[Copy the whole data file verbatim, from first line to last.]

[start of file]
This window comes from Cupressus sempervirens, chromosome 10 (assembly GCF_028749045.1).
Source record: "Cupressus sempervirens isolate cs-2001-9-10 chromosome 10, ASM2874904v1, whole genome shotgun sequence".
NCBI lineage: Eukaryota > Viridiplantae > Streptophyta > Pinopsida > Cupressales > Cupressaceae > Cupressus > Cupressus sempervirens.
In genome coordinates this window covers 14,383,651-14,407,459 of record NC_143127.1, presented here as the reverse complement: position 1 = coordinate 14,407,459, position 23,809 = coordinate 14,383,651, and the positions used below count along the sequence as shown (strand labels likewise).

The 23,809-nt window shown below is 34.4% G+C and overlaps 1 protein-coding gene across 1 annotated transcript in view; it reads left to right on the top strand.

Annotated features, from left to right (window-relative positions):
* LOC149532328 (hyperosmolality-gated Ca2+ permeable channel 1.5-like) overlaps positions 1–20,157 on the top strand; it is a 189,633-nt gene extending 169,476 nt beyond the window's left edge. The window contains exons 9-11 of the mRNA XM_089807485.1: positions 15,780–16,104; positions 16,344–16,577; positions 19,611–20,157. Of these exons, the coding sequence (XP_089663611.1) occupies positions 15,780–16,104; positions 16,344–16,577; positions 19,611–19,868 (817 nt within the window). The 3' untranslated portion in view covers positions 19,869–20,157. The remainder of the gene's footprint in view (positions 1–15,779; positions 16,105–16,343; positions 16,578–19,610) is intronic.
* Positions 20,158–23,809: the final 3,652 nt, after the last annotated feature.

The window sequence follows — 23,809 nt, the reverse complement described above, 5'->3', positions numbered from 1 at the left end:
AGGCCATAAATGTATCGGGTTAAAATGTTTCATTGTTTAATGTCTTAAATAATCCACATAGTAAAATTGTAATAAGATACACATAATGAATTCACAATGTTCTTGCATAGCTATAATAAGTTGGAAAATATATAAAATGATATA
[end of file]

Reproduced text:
This window comes from Cupressus sempervirens, chromosome 10 (assembly GCF_028749045.1).
Source record: "Cupressus sempervirens isolate cs-2001-9-10 chromosome 10, ASM2874904v1, whole genome shotgun sequence".
NCBI lineage: Eukaryota > Viridiplantae > Streptophyta > Pinopsida > Cupressales > Cupressaceae > Cupressus > Cupressus sempervirens.
In genome coordinates this window covers 14,383,651-14,407,459 of record NC_143127.1, presented here as the reverse complement: position 1 = coordinate 14,407,459, position 23,809 = coordinate 14,383,651, and the positions used below count along the sequence as shown (strand labels likewise).

The 23,809-nt window shown below is 34.4% G+C and overlaps 1 protein-coding gene across 1 annotated transcript in view; it reads left to right on the top strand.

Annotated features, from left to right (window-relative positions):
* LOC149532328 (hyperosmolality-gated Ca2+ permeable channel 1.5-like) overlaps positions 1–20,157 on the top strand; it is a 189,633-nt gene extending 169,476 nt beyond the window's left edge. The window contains exons 9-11 of the mRNA XM_089807485.1: positions 15,780–16,104; positions 16,344–16,577; positions 19,611–20,157. Of these exons, the coding sequence (XP_089663611.1) occupies positions 15,780–16,104; positions 16,344–16,577; positions 19,611–19,868 (817 nt within the window). The 3' untranslated portion in view covers positions 19,869–20,157. The remainder of the gene's footprint in view (positions 1–15,779; positions 16,105–16,343; positions 16,578–19,610) is intronic.
* Positions 20,158–23,809: the final 3,652 nt, after the last annotated feature.

The window sequence follows — 23,809 nt, the reverse complement described above, 5'->3', positions numbered from 1 at the left end:
AGGCCATAAATGTATCGGGTTAAAATGTTTCATTGTTTAATGTCTTAAATAATCCACATAGTAAAATTGTAATAAGATACACATAATGAATTCACAATGTTCTTGCATAGCTATAATAAGTTGGAAAATATATAAAATGATATA